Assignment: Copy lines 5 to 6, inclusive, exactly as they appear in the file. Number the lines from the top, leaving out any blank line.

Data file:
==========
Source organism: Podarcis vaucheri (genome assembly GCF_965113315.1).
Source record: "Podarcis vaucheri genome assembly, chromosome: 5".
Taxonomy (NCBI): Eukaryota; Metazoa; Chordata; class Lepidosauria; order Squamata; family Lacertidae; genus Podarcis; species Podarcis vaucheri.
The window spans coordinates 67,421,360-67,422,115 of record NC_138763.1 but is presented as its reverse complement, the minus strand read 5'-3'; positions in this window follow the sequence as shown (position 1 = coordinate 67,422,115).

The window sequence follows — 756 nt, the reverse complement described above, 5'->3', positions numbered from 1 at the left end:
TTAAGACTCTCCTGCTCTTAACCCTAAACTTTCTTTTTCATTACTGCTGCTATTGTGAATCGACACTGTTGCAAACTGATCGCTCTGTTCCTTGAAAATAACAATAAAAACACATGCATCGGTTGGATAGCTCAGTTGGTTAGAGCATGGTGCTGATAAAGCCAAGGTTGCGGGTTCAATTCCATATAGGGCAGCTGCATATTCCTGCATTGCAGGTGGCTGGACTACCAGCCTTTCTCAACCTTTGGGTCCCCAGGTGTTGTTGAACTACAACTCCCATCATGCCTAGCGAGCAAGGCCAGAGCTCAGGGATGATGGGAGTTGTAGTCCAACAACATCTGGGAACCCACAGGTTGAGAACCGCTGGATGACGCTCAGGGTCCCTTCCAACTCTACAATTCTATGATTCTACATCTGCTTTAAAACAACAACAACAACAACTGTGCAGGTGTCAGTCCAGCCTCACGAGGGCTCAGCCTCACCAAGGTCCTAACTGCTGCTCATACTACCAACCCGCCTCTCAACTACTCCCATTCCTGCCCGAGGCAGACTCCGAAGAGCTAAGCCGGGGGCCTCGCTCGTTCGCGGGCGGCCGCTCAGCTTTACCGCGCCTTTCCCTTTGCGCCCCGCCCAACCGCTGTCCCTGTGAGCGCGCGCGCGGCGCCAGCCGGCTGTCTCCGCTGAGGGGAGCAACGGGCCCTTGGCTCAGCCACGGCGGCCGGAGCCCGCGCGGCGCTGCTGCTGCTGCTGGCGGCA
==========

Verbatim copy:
The window sequence follows — 756 nt, the reverse complement described above, 5'->3', positions numbered from 1 at the left end:
TTAAGACTCTCCTGCTCTTAACCCTAAACTTTCTTTTTCATTACTGCTGCTATTGTGAATCGACACTGTTGCAAACTGATCGCTCTGTTCCTTGAAAATAACAATAAAAACACATGCATCGGTTGGATAGCTCAGTTGGTTAGAGCATGGTGCTGATAAAGCCAAGGTTGCGGGTTCAATTCCATATAGGGCAGCTGCATATTCCTGCATTGCAGGTGGCTGGACTACCAGCCTTTCTCAACCTTTGGGTCCCCAGGTGTTGTTGAACTACAACTCCCATCATGCCTAGCGAGCAAGGCCAGAGCTCAGGGATGATGGGAGTTGTAGTCCAACAACATCTGGGAACCCACAGGTTGAGAACCGCTGGATGACGCTCAGGGTCCCTTCCAACTCTACAATTCTATGATTCTACATCTGCTTTAAAACAACAACAACAACAACTGTGCAGGTGTCAGTCCAGCCTCACGAGGGCTCAGCCTCACCAAGGTCCTAACTGCTGCTCATACTACCAACCCGCCTCTCAACTACTCCCATTCCTGCCCGAGGCAGACTCCGAAGAGCTAAGCCGGGGGCCTCGCTCGTTCGCGGGCGGCCGCTCAGCTTTACCGCGCCTTTCCCTTTGCGCCCCGCCCAACCGCTGTCCCTGTGAGCGCGCGCGCGGCGCCAGCCGGCTGTCTCCGCTGAGGGGAGCAACGGGCCCTTGGCTCAGCCACGGCGGCCGGAGCCCGCGCGGCGCTGCTGCTGCTGCTGGCGGCA